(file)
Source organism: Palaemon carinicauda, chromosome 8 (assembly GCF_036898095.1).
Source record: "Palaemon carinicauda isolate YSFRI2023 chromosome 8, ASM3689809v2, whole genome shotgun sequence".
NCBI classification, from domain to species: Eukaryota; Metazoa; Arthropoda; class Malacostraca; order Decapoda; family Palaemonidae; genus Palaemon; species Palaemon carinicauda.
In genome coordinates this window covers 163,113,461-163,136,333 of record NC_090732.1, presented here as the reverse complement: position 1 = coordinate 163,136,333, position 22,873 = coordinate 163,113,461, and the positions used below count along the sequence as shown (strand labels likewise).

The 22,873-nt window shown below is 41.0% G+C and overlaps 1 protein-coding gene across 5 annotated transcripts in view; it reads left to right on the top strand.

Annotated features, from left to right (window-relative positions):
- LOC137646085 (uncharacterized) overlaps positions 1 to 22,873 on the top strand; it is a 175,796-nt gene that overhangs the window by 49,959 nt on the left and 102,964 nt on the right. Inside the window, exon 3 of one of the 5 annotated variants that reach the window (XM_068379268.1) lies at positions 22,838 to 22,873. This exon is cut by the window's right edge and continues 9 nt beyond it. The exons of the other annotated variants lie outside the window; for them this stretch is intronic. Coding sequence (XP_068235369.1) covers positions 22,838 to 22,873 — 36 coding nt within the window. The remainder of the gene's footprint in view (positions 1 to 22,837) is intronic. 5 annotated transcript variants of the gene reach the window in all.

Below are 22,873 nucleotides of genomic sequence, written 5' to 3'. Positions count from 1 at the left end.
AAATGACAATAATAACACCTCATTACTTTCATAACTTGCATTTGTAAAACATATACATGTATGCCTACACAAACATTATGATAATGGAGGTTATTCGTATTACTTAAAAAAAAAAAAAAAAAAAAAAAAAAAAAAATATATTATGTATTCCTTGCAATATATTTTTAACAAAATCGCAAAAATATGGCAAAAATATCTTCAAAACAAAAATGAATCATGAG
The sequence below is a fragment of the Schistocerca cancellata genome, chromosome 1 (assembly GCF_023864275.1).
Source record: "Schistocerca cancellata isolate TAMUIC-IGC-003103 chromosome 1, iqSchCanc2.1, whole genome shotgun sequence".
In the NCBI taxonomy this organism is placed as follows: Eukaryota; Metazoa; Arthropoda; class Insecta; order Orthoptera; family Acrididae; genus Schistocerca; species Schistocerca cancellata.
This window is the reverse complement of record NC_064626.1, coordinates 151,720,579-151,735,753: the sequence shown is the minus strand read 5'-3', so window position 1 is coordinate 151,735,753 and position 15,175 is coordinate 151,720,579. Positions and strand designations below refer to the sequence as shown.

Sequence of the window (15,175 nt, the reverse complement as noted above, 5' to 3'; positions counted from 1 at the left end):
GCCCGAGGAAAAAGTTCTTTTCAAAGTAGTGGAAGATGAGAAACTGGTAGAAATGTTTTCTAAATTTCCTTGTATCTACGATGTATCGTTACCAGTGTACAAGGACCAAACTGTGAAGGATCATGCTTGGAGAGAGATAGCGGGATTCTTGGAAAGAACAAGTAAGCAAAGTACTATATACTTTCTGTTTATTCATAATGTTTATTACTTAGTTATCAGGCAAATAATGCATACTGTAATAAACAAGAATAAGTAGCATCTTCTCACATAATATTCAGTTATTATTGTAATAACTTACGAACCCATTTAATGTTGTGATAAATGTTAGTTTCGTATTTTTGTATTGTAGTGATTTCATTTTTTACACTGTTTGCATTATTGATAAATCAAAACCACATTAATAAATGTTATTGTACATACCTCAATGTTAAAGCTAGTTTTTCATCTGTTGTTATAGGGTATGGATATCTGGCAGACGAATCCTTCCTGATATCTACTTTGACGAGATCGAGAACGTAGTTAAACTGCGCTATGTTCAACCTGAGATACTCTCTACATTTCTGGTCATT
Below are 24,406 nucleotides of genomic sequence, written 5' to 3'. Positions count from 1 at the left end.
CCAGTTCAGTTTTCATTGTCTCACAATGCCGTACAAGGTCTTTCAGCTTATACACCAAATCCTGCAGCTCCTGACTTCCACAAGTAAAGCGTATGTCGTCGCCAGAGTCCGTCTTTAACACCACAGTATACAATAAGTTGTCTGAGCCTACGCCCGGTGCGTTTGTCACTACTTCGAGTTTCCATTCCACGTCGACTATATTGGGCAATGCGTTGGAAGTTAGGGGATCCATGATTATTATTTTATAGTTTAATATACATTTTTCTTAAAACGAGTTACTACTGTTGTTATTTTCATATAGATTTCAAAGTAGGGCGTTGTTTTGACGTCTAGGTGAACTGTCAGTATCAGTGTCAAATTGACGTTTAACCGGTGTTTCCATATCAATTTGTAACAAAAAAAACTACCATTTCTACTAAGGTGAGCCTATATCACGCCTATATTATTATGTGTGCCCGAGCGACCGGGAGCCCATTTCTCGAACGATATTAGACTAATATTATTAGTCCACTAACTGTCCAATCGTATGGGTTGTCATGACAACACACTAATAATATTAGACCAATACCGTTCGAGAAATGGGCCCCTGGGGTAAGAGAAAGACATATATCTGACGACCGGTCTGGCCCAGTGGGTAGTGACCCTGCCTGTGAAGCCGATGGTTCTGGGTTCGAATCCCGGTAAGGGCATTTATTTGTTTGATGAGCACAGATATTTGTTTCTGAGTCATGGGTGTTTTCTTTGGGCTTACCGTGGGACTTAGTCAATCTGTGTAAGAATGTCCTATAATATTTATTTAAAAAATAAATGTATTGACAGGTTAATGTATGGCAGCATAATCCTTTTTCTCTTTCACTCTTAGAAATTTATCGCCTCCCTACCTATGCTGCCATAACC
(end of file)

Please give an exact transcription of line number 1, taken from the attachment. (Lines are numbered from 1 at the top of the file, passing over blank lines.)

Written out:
Source organism: Palaemon carinicauda, chromosome 8 (assembly GCF_036898095.1).